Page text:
"But I think that your entire life is a process of sorting out some of those early messages that you got." - Bruce Springsteen
The May correction following European election has been quite deep worldwide, and less so here in the United States. I began making the case for a "mini-correction" to occur in early April in my writings, arguing that should stocks act resiliently, and the correction be minor, it would only increase the probability of the "Spring Switch" out of bonds and into stocks getting flipped.
I've been noting in several media appearances my concern over the breakdown in Junk (NYSEARCA:JNK) and Emerging Market debt (NYSEARCA:EMB) relative to Treasuries (NYSEARCA:TLT), warning that it could be a sign that equity markets could conceivably drop much further given the speed and magnitude of the credit spread widening experienced the week before last. For a more detailed look into this, see my CNBC segment from last Tuesday.
Every now and then I run a screen on my list of over 1000 ETFs/ETNs to see what areas of the investable universe are showing the most strength relative to their respective 20 day (1 trading month) moving average. The best performing areas of the market confirms that the flight to safety trade was very real and powerful as can be seen below.
Notice that across the board, longer dated Treasuries such as TLT, TLO, VGLT, PLW, and TLH all showed strong gains as bond yields collapsed in spite of Operation Twist ending next month. The Dollar (NYSEARCA:UUP) got a strong bid as the Euro (NYSEARCA:FXE) and emerging market currencies (NYSEARCA:CEW) fell broadly. Airlines (NYSEARCA:FAA) likely performed well because of the beneficial impact of falling Oil prices, while Biotech (NYSEARCA:XBI) and Gold (NASDAQ:PSAU) also performed well. Bonds have surprised most (including me by the speed of the price advance) as things deteriorated on the backs of Europe.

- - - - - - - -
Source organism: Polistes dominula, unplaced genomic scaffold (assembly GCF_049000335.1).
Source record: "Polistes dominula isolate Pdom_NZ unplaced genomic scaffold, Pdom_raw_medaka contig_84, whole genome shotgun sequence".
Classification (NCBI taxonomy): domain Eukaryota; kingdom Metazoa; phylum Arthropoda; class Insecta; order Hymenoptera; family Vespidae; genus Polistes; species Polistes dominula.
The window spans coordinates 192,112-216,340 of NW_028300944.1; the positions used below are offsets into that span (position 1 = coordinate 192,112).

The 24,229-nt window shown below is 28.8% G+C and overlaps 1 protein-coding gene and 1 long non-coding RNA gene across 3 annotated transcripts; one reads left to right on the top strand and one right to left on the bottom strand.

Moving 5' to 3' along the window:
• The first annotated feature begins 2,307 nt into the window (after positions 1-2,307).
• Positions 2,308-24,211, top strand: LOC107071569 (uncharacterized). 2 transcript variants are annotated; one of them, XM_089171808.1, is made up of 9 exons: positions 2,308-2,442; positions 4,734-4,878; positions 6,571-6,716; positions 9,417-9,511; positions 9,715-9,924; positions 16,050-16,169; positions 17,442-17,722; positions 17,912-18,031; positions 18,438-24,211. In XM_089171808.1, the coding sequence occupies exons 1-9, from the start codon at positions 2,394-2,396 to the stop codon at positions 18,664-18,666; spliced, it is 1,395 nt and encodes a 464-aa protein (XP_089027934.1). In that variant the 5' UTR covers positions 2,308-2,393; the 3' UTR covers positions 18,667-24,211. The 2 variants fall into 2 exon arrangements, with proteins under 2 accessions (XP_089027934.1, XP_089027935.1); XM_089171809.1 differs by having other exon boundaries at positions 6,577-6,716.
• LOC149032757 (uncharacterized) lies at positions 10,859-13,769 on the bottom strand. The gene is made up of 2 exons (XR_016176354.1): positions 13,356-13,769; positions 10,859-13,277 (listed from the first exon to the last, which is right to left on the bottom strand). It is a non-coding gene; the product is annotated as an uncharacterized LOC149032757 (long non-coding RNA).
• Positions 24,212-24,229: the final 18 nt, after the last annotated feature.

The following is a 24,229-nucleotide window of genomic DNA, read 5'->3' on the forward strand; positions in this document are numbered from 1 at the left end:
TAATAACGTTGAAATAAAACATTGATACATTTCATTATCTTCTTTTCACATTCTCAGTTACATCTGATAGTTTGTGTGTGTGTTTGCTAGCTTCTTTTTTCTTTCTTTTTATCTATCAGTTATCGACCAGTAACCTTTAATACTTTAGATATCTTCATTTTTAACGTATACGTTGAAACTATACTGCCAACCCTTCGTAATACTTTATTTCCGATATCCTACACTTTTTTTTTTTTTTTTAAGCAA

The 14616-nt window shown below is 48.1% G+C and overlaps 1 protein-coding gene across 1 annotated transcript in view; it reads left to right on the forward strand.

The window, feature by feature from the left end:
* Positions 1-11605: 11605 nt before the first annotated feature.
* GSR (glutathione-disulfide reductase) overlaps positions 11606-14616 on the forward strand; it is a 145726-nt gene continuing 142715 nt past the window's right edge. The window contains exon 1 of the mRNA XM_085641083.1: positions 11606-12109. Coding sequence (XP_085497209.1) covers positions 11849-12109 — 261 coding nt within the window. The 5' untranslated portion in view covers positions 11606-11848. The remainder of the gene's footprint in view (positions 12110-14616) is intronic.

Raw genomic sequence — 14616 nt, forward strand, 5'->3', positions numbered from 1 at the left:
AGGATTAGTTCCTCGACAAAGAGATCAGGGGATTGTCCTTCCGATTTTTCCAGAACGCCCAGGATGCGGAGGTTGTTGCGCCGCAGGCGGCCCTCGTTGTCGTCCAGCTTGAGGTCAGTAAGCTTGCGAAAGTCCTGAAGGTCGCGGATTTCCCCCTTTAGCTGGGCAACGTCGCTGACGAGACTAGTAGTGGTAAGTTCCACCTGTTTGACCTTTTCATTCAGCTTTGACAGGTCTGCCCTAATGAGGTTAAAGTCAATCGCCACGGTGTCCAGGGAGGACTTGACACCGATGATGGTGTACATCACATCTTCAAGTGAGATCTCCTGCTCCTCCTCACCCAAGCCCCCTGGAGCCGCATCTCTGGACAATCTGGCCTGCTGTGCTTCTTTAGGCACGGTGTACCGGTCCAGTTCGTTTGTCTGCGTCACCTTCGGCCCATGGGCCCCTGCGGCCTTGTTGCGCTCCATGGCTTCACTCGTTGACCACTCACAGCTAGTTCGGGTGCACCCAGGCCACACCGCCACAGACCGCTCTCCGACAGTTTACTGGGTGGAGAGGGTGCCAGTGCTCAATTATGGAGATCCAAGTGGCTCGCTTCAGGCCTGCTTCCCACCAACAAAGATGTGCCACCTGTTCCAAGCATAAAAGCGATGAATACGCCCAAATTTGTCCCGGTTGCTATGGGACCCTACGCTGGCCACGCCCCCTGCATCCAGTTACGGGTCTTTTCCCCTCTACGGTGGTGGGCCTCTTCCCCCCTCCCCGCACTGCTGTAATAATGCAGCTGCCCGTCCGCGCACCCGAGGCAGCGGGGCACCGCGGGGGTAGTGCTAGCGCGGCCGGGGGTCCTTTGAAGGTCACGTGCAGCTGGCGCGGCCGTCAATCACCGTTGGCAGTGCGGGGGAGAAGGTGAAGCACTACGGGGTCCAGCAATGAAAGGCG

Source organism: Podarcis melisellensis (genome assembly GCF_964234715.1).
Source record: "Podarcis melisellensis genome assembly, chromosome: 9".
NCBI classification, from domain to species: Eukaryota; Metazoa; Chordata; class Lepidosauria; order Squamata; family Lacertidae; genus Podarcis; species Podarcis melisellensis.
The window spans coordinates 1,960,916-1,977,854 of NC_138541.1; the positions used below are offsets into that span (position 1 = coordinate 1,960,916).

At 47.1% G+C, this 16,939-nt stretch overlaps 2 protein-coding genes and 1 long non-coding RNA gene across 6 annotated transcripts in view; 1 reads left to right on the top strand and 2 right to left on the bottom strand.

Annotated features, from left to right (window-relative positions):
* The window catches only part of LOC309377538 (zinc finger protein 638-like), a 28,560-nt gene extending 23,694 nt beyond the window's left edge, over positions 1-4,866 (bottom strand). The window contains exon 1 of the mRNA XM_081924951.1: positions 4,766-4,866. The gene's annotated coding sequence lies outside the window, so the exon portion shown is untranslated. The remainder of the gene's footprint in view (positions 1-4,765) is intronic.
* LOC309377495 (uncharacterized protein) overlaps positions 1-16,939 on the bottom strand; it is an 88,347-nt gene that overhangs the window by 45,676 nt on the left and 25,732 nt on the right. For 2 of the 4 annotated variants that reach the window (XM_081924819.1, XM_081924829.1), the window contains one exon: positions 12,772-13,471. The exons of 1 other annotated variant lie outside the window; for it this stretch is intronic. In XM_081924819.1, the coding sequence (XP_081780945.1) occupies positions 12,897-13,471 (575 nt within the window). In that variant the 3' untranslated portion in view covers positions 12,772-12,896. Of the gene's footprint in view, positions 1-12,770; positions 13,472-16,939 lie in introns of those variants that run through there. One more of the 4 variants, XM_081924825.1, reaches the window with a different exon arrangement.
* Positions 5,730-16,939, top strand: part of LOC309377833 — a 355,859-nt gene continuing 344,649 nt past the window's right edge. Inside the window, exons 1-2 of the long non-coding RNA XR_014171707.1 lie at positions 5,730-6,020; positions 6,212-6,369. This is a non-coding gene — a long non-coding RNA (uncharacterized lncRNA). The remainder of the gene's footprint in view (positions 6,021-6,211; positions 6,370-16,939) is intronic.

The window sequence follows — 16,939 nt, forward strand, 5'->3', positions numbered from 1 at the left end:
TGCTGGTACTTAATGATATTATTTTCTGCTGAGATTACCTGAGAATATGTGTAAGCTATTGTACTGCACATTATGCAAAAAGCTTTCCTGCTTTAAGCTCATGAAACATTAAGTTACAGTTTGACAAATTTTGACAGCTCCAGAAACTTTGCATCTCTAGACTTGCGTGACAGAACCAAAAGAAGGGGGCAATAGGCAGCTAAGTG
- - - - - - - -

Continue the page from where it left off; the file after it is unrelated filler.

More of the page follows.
The Spring Switch/Great Re-Allocation now likely very much depends on credit markets signaling that all is well again. However, as I have been stating, the odds of a further collapse in equities remains high given the credit spread blowout and near vertical strength of defensive sectors such as Consumer Staples (NYSEARCA:XLP), Healthcare (NYSEARCA:XLV), and Utilities (NYSEARCA:XLU) each relative to the S&P 500 (NYSEARCA:IVV). If we are able to recover from these levels in credit markets coinciding with Treasury yields rising, I suspect reflation returns as risk assets rise again. Until confirmation though, the environment likely remains harsh in the very near-term for equities.
Additional disclosure: Pension Partners, LLC, and/or its clients may hold positions in securities mentioned in this article at time of writing.